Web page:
OpenTable: Blodget's analysis flawed
If OpenTable (OPEN) were a run of the mill software or internet business, Blodget would be right. What he fails to account for is that OpenTable is actually a "network effect" business -- and U.S. growth could soar in the near future.
Network effect businesses become exponentially more valuable and profitable with each additional user. The classic example is the fax machine. One person with a fax machine is useless. Thousands of people with fax machines are slightly better. Millions of people with fax machines make it invaluable.
OpenTable has a similar dynamic but in an dual fashion. If one restaurant is on OpenTable, no one cares. If thousands or even tens of thousands are on, then it becomes fairly useful in highly populated urban areas (where the big concentrations are right now). If the majority of restaurants in major metro areas go onto OpenTable, then the network becomes far more valuable and sticky both to the restaurants and to the diners, who will get a one-stop shop for food reservations, reviews, etc. Of course, that's a big if and OpenTable hasn't gotten there yet.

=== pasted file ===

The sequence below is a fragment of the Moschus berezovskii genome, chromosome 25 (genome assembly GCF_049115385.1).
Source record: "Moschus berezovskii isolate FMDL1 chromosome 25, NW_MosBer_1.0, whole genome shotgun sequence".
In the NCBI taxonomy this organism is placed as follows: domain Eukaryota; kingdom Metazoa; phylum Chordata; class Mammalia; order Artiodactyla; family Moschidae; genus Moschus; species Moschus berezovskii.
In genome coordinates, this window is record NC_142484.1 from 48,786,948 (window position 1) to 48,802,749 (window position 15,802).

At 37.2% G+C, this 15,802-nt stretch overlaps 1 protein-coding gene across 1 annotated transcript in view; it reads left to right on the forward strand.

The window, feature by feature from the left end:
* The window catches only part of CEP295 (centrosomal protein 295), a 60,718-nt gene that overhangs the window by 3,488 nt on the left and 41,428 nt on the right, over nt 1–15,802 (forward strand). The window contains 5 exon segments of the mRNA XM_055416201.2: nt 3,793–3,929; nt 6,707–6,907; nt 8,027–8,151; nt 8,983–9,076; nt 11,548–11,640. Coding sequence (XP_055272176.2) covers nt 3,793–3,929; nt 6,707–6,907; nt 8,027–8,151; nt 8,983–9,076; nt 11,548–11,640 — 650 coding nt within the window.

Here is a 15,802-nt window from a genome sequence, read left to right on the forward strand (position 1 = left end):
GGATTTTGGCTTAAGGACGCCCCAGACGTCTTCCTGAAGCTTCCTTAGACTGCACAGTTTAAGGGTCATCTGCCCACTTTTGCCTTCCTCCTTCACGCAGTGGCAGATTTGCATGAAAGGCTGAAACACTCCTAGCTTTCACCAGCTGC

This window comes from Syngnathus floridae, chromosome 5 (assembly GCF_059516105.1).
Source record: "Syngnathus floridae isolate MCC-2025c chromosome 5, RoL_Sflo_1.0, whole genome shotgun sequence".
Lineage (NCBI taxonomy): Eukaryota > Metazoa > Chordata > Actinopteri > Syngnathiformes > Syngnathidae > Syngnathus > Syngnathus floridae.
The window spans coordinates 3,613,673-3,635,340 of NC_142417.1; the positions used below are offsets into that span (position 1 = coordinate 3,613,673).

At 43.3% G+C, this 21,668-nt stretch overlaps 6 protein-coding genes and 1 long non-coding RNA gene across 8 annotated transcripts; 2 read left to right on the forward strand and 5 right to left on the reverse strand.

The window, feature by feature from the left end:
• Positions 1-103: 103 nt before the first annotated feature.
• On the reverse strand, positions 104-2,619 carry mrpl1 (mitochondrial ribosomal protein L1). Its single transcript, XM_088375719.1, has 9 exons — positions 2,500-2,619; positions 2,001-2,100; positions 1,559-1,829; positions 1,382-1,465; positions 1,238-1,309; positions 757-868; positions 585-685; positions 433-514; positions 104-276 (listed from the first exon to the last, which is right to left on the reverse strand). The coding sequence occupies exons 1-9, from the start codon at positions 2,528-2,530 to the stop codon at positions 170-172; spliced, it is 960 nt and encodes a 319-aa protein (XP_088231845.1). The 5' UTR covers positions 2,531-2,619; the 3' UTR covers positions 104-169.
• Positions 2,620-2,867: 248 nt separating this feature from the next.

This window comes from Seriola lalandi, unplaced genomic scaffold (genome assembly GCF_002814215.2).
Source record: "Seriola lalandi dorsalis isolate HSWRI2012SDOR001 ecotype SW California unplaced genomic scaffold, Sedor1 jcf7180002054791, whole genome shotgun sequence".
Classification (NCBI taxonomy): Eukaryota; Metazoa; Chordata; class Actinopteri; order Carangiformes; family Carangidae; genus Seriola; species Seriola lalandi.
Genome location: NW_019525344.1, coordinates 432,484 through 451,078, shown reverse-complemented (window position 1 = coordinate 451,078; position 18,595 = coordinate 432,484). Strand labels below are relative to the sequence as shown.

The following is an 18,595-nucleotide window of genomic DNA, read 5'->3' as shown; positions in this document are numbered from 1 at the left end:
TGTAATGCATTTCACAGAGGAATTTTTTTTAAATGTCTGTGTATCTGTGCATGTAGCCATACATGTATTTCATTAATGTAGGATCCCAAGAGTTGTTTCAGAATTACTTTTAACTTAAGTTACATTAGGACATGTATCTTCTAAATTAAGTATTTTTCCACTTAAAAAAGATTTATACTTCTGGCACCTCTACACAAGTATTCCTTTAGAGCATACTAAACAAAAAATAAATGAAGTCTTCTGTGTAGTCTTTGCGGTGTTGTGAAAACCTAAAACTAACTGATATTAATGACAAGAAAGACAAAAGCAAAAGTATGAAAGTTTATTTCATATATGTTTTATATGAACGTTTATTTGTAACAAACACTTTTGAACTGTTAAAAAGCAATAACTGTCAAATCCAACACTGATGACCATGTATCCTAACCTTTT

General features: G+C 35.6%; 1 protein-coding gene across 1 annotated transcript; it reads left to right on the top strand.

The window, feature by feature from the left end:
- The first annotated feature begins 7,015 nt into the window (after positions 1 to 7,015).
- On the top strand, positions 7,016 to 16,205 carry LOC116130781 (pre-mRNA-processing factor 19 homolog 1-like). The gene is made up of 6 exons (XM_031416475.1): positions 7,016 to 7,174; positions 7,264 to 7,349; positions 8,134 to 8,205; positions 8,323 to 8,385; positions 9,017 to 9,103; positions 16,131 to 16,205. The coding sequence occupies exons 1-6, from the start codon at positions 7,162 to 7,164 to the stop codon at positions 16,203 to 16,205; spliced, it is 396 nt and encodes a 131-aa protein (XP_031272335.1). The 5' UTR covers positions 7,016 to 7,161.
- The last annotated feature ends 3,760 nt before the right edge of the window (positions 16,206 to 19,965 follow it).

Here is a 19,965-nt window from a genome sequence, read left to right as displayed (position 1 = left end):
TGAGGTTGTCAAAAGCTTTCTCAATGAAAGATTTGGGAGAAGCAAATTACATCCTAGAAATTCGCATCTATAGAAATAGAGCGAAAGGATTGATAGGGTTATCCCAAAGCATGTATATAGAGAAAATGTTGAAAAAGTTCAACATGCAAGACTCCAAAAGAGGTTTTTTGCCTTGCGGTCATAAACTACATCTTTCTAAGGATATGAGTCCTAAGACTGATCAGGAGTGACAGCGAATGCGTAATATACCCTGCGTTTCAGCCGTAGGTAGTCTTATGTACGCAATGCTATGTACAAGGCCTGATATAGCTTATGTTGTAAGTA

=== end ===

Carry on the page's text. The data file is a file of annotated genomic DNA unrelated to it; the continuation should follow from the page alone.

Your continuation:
But if it does, then revenue could soar as the service becomes a dominant access gateway for diners, and restaurants that fail to participate are at a demonstrable disadvantage. This would becoming a self-enforcing cycle. Granted, restaurants will always be able to survive without OpenTable.
But the real question is, will OpenTable be able to demonstrate that it can drive significant profits to customers in this brutal business. If the answer is yes, then Blodget's revenue growth assumptions will go by the wayside as the network effect kicks in and having an OpenTable listing becomes more like having a fax machine. That doesn't mean the stock still isn't overpriced, but it could mean that figuring out a correct valuation for the company is far less straightforward.
Alex Salkever is the Director of Research at Piqqem.com, a stock prediction community powered by the Wisdom of Crowds.